“The ultimate goal is that my son, or a 13- to 15-year-old, is sitting in the car and having the same experience that Jeff Gordon is having. That they’re in essence sitting in the driver’s seat and reacting to the same information and technology the drivers are seeing.”

NASCAR executives hope that the emphasis on technology helps increase interest in the sport and boosts the bottom line.

O’Donnell said that shifting the responsibility for rule making from the officiating division to the R&D Center will allow NASCAR to develop rules that are forward-looking and viable for five or 10 years rather than reactionary and designed to address changes in parts and designs on a year-by-year basis. The ultimate goal is to reach a point where the R&D Center simultaneously develops new rules and new cars, such as a Gen-7 car that is timed to the release of new vehicles.

“We want to get fans excited potentially about new launches every year,” O’Donnell said. “The goal is to really lay it out to teams, [manufacturers] and our fans, so they can anticipate where we’re going long term.”

NASCAR also plans to incorporate technology into its officiating model. For example, it may adopt intelligent lugnut guns that could time a pit crew’s installation of a lugnut and make it unnecessary to have a pit-road official determining if any lugnuts are missing in order to assess a penalty. NASCAR could share the speed of lugnut installation with fans, enhancing the fan experience, O’Donnell said.

Another fan enhancement would come as a result of a new inspection process where teams would be scheduled for inspection and fans would know when their favorite driver’s car would be evaluated. Such a change would have the added benefit of allowing teams to shave a day of travel time off each race weekend, which would save them money.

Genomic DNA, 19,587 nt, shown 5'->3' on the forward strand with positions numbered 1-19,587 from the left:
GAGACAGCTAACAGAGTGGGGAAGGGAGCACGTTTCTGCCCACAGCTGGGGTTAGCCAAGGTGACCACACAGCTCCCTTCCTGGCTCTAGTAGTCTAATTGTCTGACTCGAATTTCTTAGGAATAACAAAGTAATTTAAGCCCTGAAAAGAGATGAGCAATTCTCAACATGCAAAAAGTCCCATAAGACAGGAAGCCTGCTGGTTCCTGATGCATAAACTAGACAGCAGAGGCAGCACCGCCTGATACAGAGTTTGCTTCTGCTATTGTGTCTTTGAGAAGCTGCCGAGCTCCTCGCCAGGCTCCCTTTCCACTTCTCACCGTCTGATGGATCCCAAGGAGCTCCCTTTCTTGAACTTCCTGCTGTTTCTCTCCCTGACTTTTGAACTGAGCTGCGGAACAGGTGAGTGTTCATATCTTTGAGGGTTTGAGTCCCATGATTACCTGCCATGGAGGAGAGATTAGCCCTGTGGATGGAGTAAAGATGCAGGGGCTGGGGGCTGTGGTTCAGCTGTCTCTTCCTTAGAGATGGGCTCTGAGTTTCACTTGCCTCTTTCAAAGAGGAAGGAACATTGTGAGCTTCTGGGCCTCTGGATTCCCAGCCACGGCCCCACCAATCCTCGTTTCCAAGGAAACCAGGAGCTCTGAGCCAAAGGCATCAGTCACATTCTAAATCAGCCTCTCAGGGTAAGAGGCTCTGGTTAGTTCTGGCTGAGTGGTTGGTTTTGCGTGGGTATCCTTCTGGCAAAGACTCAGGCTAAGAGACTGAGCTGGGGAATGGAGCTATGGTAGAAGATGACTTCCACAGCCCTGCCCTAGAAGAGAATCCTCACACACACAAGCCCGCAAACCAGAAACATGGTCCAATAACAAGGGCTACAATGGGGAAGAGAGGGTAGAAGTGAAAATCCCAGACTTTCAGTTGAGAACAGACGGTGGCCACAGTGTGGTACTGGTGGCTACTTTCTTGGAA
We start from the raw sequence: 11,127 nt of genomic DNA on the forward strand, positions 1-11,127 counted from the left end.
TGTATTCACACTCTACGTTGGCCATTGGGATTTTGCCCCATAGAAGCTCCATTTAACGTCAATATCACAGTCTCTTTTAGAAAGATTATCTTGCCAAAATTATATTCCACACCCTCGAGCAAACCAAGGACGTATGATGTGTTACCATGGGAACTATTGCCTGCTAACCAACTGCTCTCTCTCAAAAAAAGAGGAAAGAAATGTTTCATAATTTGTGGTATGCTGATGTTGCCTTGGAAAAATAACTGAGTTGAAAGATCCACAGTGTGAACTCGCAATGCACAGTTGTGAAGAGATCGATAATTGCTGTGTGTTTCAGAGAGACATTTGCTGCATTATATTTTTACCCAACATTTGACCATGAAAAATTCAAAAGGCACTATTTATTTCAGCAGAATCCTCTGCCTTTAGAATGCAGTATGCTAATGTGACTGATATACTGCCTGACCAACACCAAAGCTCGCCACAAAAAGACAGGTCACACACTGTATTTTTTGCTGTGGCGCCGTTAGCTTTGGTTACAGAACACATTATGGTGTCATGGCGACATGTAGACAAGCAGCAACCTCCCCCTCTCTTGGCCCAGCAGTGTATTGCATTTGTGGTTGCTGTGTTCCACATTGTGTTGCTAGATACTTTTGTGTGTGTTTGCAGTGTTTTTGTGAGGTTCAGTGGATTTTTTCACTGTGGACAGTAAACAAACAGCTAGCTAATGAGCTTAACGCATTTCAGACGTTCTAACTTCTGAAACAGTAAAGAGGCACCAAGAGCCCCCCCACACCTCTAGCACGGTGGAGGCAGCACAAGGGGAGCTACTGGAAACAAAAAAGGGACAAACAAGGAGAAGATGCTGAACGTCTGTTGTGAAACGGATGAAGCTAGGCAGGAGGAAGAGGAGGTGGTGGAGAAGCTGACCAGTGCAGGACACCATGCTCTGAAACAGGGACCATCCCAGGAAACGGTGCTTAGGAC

Bringing technology to pit road could reduce the number of officials needed and save NASCAR money, but O’Donnell said any savings would be reinvested in hiring staff and adding technology at the R&D Center. The biggest financial upside he sees in the changes could be in new sponsorships. He pointed to NASCAR’s recent, multimillion-dollar deal with HP as an example.

“If we get this model right, where we’re able to showcase technology, I’d use our Green Platform as an example [of the potential],” O’Donnell said. “We were nowhere in that space and now we have [two dozen] partners involved. If we get this right, you’ll see tracks and teams benefit from an innovative culture.”

O’Donnell, who worked with a steering committee that included NASCAR President Mike Helton; chief marketer Steve Phelps; Robin Pemberton, vice president of competition; and Gene Stefanyshyn, vice president of innovation and racing development, said NASCAR will begin making these changes over the next seven months, but full adoption won’t be completed until the 2015 season. McKinsey and Dewar will continue working with NASCAR through the end of the year.

In just the past two weeks, Scott O’Neil has been named CEO of the Philadelphia 76ers, Chris Granger has been named president of the Sacramento Kings, and Lou DePaoli has been named chief revenue officer of the New York Mets. Different jobs, to be sure, but the three executives share one specific business pedigree: Each came out of the NBA’s team marketing and business operations department, a group that increasingly is serving as an executive pipeline to some of the top jobs in sports.

Known by the acronym TMBO, the division comprises about 40 staff members who are responsible for developing, compiling, analyzing and sharing among teams ways to drive franchise profitability. While other leagues have executives with club-relations responsibilities, none has TMBO’s level of dedicated staff and structure.

The NBA TMBO executive tree

Bill Sutton

Helped create TMBO during his 1999-2001 tenure at the NBA. Left to teach at the University of Central Florida. Currently runs his own sports consultancy and the sports marketing graduate program at the University of South Florida.

Bernie Mullin
First director of TMBO, from 2000-04. Left to become CEO of Atlanta Spirit, owner of the NBA Hawks and former NHL Thrashers. Currently runs the sports consultancy The Aspire

Scott O’Neil
Ran TMBO from 2004-08. Left to work as president of Madison Square Garden Sports, 2008-12. Hired on July 8 as CEO of the Philadelphia 76ers.

Chris Granger
Succeeded O’Neil and ran TMBO from 2008 until this month. Takes over Aug. 1 as president of the Sacramento Kings.

Lou DePaoli